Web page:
Information Technology: Building a Digital Pakistan

Engineering Post’s Report

Information and Communication Technology (ICT) lately has assumed a central enabling role in the emerging dynamics of a digital economy and consequently a knowledge society.

Modernizing and harmonizing digital policies, improving digital infrastructure and reducing barriers to accessing new markets, making provisions for the creation of new opportunities that could produce high-value services, products and activities.

Pakistan was included in the recently launched Digital FDI Initiative by the Digital Cooperation Organization, which quite obviously showed the potential available in the IT industry of the country to expand rapidly.

Pakistan has population of around 70 percent under the age of 30. This demographic dividend of an abundant young human resource can apparently be made valuable for making a Digital Pakistan if they are duly and properly trained and skilled for using the emerging digital and informational technologies.
Currently in the domestic IT industry, there are more than 19000 IT companies and call centers across 160 cities of Pakistan, Most of these are micro and small enterprises. Besides, about one million Pakistani freelancers were working intermittently or actively, making Pakistan ranked number four in the freelancers’ workforce size in the world.

In the global digital landscape, Pakistan was still far behind even when compared to the regional economies. Despite tremendous growth in the pat decade, the domestic IT industry was estimated to have a market size of about US 4 4 billion, out of which about US $ 2.3 billion was coming through software exports. This contribution as such amounts only to 1.5 percent of the total nominal Gross Domestic Product (GDP) of the country, whereas in comparison India’s IT industry was contributing about US 4 200 million approximately to its national economy which was about 10 percent of India’s GDP. As such quite obviously, multifarious challenges were needed to be addressed with the right interventions holistically for ensuring much desired rapid growth in the IT sector.

The Digital Pakistan initiative as such could help in laying a strong foundation for public service delivery. Additionally, Pakistan also needs to improve its connectivity infrastructure, especially broadband access as well as in making concerted efforts in talent adaptability to spur the development of innovative products and services using ICTs, thus enabling inclusively of all segment s of the society.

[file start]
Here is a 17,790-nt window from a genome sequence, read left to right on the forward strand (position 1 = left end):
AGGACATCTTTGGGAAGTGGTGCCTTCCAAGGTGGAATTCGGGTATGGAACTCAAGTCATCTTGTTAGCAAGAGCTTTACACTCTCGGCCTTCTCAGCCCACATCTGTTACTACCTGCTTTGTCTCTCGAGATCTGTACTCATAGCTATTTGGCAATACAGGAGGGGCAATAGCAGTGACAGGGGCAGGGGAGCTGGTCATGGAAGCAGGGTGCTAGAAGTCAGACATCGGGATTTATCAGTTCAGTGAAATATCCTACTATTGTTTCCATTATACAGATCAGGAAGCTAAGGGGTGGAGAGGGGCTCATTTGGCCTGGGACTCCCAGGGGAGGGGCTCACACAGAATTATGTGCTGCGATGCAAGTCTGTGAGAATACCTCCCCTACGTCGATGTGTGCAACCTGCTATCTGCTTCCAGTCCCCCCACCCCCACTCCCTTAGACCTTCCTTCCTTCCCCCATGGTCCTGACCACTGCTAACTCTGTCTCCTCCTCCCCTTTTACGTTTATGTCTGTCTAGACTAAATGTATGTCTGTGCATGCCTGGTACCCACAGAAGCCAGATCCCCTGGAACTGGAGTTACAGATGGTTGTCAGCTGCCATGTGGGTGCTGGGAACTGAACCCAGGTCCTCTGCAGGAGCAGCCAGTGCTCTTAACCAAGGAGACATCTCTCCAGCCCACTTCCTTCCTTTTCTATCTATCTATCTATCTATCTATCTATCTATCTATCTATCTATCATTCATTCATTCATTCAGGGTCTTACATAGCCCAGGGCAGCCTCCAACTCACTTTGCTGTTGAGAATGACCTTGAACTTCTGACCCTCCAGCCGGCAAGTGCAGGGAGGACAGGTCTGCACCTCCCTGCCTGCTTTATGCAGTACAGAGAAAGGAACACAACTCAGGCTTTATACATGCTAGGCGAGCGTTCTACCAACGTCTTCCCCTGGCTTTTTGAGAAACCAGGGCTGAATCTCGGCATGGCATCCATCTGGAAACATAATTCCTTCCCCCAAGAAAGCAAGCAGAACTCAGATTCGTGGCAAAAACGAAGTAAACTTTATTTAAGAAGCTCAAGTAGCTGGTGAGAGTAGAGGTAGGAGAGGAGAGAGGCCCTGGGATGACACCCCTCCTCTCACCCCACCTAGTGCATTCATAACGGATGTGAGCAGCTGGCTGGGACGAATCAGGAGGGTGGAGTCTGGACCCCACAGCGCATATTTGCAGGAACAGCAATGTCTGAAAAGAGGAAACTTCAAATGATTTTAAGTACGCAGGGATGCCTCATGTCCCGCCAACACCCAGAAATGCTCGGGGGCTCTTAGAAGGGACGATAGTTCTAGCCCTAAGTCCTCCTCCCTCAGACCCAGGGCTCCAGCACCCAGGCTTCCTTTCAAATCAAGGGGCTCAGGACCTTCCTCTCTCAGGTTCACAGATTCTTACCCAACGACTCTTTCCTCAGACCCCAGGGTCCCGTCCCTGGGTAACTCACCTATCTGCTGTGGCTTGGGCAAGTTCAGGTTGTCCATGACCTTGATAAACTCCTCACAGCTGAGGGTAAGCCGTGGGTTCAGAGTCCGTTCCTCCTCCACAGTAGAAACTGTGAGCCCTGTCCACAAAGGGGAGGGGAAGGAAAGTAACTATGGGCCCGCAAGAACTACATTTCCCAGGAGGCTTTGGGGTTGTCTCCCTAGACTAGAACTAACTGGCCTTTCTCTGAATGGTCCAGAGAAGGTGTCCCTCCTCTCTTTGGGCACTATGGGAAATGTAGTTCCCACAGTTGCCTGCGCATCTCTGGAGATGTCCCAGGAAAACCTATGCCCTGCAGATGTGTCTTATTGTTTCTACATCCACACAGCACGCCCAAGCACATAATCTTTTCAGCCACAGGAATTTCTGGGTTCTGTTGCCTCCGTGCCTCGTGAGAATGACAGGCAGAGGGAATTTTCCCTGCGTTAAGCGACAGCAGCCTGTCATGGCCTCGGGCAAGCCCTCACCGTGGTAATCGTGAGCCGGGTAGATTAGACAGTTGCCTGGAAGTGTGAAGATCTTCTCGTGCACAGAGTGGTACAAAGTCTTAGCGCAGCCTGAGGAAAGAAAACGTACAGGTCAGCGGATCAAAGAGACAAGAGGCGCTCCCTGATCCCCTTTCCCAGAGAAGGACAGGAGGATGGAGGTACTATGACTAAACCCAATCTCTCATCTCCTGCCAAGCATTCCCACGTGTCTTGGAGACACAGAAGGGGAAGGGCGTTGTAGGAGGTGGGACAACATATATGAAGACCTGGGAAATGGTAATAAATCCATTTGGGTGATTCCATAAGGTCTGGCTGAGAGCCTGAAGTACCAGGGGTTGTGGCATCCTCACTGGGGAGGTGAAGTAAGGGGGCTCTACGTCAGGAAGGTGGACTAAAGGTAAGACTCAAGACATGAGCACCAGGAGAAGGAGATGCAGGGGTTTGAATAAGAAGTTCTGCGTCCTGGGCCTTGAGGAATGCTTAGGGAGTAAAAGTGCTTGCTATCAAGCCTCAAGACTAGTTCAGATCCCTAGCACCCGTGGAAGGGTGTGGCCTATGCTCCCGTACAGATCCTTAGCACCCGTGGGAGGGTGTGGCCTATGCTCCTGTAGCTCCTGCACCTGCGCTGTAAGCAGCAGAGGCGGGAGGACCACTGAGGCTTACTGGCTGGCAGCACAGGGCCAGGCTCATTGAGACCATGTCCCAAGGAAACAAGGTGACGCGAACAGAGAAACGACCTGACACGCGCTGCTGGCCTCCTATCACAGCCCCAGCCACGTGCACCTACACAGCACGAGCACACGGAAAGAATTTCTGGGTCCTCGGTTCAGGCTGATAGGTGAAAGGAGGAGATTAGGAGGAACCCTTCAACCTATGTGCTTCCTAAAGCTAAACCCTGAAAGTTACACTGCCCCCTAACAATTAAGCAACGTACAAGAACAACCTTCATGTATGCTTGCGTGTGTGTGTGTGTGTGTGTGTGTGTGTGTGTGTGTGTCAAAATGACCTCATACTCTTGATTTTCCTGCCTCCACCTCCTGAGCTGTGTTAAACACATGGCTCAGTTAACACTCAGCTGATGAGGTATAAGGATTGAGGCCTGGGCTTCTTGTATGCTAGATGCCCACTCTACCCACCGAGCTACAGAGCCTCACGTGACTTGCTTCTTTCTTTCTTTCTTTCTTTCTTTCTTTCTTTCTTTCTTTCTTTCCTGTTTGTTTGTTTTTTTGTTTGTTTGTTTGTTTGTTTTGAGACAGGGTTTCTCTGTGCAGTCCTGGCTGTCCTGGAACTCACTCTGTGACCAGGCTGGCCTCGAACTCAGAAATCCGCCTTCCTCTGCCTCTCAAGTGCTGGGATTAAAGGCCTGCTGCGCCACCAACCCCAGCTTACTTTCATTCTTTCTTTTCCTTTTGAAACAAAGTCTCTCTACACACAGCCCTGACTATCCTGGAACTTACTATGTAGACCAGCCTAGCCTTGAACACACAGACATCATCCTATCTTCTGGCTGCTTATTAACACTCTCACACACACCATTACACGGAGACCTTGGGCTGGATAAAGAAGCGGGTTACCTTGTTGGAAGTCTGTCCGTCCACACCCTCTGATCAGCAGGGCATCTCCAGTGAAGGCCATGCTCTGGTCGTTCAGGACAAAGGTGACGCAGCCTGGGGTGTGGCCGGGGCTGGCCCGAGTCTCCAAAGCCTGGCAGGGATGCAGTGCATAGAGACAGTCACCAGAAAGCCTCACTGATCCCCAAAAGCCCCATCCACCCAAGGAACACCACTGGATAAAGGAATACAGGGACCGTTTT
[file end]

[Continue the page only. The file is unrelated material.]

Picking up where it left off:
Despite the stress on the national economy , the federal government was well aware of the potential of ICT and the important role it can play in the country’s financial revival. In this regard, according to the information available from the official sources concerned, the federal government was sincerely striving for developing a nurturing environment for the development of ICT throughout Pakistan and in the process enabling ICT for making it an important contributor to the national economy.

As part of its Digital Pakistan initiative, the government strongly believed in the mass adoption of emerging digital technologies and innovative applications for enabling cross-sector socio-economic development and transformation of economic development goals. As such, Digital Pakistan initiative thus aimed to creating a digital ecosystem with infrastructure frameworks for the rapid delivery of innovative digital services, applications and content. Overall, this would improve the citizens quality of life and economic well-being by ensuring the availability of accessible, affordable, reliable, universal and high-quality ICT services.

Furthermore, as a matter of rather bitter fact, in various global rankings and indices, Pakistan ranks very low. In the United Nations E-Government Development Index (EGDI) for 2022, Pakistan ranked as low as 150th out of 193 countries, which was however an improvement over the EGDI 2020 by 3 positions/ranks.
World Economic Forum’s Networked Readiness Index (NRI) measures the degree of readiness of a country to exploit the opportunities offered by ICT. In the NRI Index 2022, Pakistan ranked 89th out of 131 economies measured.

In the AT Kearney Global Location Service Index (GLSI) of 2021, which assesses countries’ capacity to deliver services, Pakistan ranked 31st out of 50 economies whereas India topped the rank, followed by China, Malaysia and Indonesia. The main reason for the lower ranking in GLSI was the inadequate availability of the skilled people in the market despite good financial attractiveness.